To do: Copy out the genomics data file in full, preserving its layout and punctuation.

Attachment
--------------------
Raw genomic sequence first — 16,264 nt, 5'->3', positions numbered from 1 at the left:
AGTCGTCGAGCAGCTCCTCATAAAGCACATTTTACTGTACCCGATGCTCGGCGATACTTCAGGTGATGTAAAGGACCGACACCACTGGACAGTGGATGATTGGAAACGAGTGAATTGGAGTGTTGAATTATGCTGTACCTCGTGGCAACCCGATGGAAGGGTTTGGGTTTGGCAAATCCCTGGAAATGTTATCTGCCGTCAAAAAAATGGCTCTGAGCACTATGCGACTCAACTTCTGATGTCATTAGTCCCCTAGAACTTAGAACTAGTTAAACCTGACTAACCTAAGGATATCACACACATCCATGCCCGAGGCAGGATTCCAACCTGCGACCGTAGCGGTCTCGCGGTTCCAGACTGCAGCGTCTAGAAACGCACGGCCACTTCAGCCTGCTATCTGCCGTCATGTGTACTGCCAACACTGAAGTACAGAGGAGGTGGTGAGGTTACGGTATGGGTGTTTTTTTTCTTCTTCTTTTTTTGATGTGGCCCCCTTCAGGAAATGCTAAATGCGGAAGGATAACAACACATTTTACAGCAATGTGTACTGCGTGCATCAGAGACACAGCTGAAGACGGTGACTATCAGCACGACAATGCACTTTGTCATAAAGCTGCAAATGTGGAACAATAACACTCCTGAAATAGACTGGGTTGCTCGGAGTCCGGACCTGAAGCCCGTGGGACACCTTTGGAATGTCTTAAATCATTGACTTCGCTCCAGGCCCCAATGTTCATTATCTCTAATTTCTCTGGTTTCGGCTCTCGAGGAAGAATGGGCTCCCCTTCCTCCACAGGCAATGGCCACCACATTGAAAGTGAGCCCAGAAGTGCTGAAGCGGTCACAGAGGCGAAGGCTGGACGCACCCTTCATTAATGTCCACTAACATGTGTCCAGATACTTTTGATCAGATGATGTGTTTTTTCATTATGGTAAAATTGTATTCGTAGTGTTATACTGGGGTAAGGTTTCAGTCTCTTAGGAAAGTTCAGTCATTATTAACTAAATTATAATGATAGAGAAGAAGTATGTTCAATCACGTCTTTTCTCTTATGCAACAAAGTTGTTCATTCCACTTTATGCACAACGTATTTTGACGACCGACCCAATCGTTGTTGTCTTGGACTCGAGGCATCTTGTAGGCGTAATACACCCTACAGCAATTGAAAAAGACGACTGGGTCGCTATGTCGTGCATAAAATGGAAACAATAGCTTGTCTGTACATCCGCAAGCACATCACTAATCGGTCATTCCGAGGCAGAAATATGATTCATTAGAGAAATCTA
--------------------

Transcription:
Raw genomic sequence first — 16,264 nt, 5'->3', positions numbered from 1 at the left:
AGTCGTCGAGCAGCTCCTCATAAAGCACATTTTACTGTACCCGATGCTCGGCGATACTTCAGGTGATGTAAAGGACCGACACCACTGGACAGTGGATGATTGGAAACGAGTGAATTGGAGTGTTGAATTATGCTGTACCTCGTGGCAACCCGATGGAAGGGTTTGGGTTTGGCAAATCCCTGGAAATGTTATCTGCCGTCAAAAAAATGGCTCTGAGCACTATGCGACTCAACTTCTGATGTCATTAGTCCCCTAGAACTTAGAACTAGTTAAACCTGACTAACCTAAGGATATCACACACATCCATGCCCGAGGCAGGATTCCAACCTGCGACCGTAGCGGTCTCGCGGTTCCAGACTGCAGCGTCTAGAAACGCACGGCCACTTCAGCCTGCTATCTGCCGTCATGTGTACTGCCAACACTGAAGTACAGAGGAGGTGGTGAGGTTACGGTATGGGTGTTTTTTTTCTTCTTCTTTTTTTGATGTGGCCCCCTTCAGGAAATGCTAAATGCGGAAGGATAACAACACATTTTACAGCAATGTGTACTGCGTGCATCAGAGACACAGCTGAAGACGGTGACTATCAGCACGACAATGCACTTTGTCATAAAGCTGCAAATGTGGAACAATAACACTCCTGAAATAGACTGGGTTGCTCGGAGTCCGGACCTGAAGCCCGTGGGACACCTTTGGAATGTCTTAAATCATTGACTTCGCTCCAGGCCCCAATGTTCATTATCTCTAATTTCTCTGGTTTCGGCTCTCGAGGAAGAATGGGCTCCCCTTCCTCCACAGGCAATGGCCACCACATTGAAAGTGAGCCCAGAAGTGCTGAAGCGGTCACAGAGGCGAAGGCTGGACGCACCCTTCATTAATGTCCACTAACATGTGTCCAGATACTTTTGATCAGATGATGTGTTTTTTCATTATGGTAAAATTGTATTCGTAGTGTTATACTGGGGTAAGGTTTCAGTCTCTTAGGAAAGTTCAGTCATTATTAACTAAATTATAATGATAGAGAAGAAGTATGTTCAATCACGTCTTTTCTCTTATGCAACAAAGTTGTTCATTCCACTTTATGCACAACGTATTTTGACGACCGACCCAATCGTTGTTGTCTTGGACTCGAGGCATCTTGTAGGCGTAATACACCCTACAGCAATTGAAAAAGACGACTGGGTCGCTATGTCGTGCATAAAATGGAAACAATAGCTTGTCTGTACATCCGCAAGCACATCACTAATCGGTCATTCCGAGGCAGAAATATGATTCATTAGAGAAATCTA